11449 Landing Road
If you are looking for a great hiking spot that gives you access to the Minnesota River, then the James A. Brown Conservation Area is perfect for you. This conservation area is located just west of Highway 169 and south of Riverview Road. There is not a designated parking lot, so you’ll have to park along residential streets. This area is subject to flooding in the spring. You can hike along the river and through the woods. It’s a very coolplace for being at one with nature and escaping the daily grind. It could be slightly creepy if you venture out alone and haven’t been there before, however.
We were the only ones in the area when we went. While we didn’t observe any wildlife, we saw evidence of critters leaving their mark on the landscape. Check out the gnawed tree in the photos below! I am sure this area is home to many animals other than the mosquitos that left their mark on us!
Riley Creek Woods Conservation Area
9795 Canopy Trail
Riley Creek Woods is a unique find, as it is nestled between Marshall’s farmland and residential neighborhoods. After exploring, you’ll find yourself wondering how you missed knowing this little gem was located in our city. There are a few access points into the area, but we drove and parked at the lot located at 9795 Canopy Trail, just south of Pioneer Trail and east of Dell Road. There is a marked entrance off the Tilia Ridge cul-de-sac, although it doesn’t appear to be used as heavily. There also is a paved path off Sky Lane in the Woods at Riley Creek neighborhood.
Being under a canopy of towering trees, (in the middle of Eden Prairie!), can be a surreal feeling. The makeshift forts in the woods will offer kids a space for creativity and imagination. There are bridges to cross over, and on the days we visited, dry creek beds to explore. The natural trails are an easy to moderate level to hike, but I would not recommend a stroller. Bikes are not allowed in the conservation area.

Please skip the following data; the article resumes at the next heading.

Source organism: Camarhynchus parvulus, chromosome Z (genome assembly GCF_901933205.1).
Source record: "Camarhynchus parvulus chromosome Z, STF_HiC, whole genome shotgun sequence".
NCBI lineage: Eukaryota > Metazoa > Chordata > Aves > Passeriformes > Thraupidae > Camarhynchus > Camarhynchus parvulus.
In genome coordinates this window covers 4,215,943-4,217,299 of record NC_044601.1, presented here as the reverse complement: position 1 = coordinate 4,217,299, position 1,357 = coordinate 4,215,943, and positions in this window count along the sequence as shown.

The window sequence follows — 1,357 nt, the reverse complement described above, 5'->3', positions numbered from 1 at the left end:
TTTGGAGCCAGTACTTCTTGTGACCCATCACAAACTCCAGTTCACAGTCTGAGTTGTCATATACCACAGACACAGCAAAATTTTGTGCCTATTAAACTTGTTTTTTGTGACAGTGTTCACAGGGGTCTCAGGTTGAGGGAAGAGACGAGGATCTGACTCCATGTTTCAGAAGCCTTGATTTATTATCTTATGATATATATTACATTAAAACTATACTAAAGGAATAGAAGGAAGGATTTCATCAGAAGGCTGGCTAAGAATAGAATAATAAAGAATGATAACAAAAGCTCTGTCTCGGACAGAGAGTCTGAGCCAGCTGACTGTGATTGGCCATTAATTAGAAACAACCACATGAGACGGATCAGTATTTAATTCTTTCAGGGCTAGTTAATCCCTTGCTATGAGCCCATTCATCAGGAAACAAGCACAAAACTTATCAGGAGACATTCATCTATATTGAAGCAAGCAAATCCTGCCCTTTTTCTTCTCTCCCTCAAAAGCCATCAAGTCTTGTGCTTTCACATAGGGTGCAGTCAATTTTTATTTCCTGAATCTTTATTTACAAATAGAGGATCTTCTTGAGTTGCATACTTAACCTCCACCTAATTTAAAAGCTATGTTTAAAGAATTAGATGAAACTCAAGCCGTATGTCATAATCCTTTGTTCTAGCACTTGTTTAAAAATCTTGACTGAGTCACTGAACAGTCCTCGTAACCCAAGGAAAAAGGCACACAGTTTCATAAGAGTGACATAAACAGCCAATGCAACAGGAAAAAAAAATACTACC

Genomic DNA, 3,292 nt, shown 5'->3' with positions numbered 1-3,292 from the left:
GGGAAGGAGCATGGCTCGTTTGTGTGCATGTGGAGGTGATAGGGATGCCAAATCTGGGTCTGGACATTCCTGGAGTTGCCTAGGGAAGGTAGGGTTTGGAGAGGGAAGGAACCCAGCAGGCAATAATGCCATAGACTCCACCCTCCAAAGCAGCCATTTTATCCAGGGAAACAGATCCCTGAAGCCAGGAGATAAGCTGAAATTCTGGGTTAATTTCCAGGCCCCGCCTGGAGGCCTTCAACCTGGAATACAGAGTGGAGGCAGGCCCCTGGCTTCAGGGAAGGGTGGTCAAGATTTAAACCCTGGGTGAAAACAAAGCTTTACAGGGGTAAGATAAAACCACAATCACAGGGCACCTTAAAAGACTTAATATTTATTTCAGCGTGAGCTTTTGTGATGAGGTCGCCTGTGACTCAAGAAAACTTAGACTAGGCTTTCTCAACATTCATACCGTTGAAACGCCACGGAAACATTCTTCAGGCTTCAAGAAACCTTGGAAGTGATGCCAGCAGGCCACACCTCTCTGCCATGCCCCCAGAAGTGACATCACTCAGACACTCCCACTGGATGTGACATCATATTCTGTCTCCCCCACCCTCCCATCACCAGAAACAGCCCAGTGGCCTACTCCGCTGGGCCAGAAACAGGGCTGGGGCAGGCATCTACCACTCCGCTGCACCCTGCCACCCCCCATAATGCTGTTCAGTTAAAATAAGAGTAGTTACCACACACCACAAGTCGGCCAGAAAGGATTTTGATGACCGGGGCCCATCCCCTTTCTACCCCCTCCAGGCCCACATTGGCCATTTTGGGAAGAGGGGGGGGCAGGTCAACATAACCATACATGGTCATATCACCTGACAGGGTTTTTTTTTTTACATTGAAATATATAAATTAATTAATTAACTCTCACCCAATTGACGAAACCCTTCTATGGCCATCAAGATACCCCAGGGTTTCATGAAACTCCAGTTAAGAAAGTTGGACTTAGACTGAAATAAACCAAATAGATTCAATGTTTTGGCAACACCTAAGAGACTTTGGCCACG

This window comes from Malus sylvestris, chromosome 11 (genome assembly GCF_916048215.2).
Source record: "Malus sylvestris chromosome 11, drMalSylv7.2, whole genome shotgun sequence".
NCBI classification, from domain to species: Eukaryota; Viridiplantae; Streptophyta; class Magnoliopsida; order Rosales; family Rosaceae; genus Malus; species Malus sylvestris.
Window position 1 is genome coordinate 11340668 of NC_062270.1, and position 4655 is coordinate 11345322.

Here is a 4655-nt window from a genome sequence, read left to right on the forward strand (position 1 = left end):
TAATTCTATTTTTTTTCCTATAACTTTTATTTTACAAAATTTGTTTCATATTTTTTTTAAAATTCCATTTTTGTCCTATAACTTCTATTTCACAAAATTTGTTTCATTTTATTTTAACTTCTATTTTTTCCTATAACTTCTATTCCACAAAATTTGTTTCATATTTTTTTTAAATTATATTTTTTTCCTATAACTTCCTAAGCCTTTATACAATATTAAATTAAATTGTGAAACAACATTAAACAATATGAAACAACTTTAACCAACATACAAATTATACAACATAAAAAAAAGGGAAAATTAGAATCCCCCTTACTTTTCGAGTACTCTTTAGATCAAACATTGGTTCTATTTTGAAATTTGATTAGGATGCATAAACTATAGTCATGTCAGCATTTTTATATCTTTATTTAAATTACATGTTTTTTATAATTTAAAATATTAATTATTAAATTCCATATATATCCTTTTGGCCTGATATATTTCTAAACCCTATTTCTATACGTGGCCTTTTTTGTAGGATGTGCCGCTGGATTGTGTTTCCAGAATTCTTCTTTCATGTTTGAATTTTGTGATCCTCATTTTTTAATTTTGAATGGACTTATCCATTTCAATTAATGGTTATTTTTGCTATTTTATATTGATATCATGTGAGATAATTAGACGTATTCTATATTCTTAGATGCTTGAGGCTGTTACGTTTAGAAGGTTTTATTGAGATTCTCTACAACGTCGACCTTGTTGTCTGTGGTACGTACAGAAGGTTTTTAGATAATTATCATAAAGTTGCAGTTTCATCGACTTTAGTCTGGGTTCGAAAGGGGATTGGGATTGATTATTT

If you visit, you may notice restoration projects throughout the area. Riley Creek actually begins at lakes Lucy and Ann in Chanhassen, and then flows down through lakes Susan, Riley, and Rice Marsh before depositing into the Minnesota River. An increase in stormwater discharge has created active erosion along the creek. This is a problem because erosion picks up sediments that are pollutants. It also affects the quality of animal habitats.
Other Parks To Note:
6395 Ginger Drive
I’m not quite sure this would be a destination you’d want to rush out and visit. The address listed in the Eden Prairie Parks Directory for this conservation area leads you to a residential cul-de-sac. There isn’t actually a clear entrance to the area, as the park boundary markers are between two homes. There is a wetland area towards to back, otherwise you’re standing in the backyard of a home. There is no path, paved or natural. The homeowners said they occasionally get individuals asking them where the conservation area is, and the owners have admitted they didn’t know their property was listed in guide!
Eden Prairie Senior Center
8950 Eden Prairie Road
Technically the Eden Prairie Senior Center isn’t a park, although it is adjacent to Pioneer Park (8940 Sutton Drive). But – they have a gorgeous garden every year, and this year it is absolutely beautiful! Careful consideration goes into the planting each year, and it does not disappoint. It’s a peaceful place to meet up for lunch, or even a quick photo sesh. Pioneer Park is adjacent to the senior center, and here you’ll find a mix of pickleball and tennis courts, playground, shaded picnic tables, bocce ball court, and permanently affixed cornhole boards. Needing to feel inspired? Take a stroll through the community gardens and dream up next year’s veggie and floral garden plan!
Cedar Hills Park
9580 Eden Prairie Road
This charming playground has a western theme to it. Your kids will find a slide in the shape of a wagon with wagon wheel stairs. There are evenhay bale props to climb on. For the older kids, a basketball court is off in the distance. The park is equipped with picnic tables and a bridge crossing over Riley Creek, which makes for a picturesque ending to your day. The park can also be accessed via a paved path starting at Shetland Road and Thoroughbred Terrace.
I hope this curated list of Eden Prairie parks and conservation areas inspires you to get outside and explore your back yard! For more information on Eden Prairie parks, go to: https://www.edenprairie.org/amenities/parks-trails-recreation/parks
What other hidden gems or areas have you discovered in our city?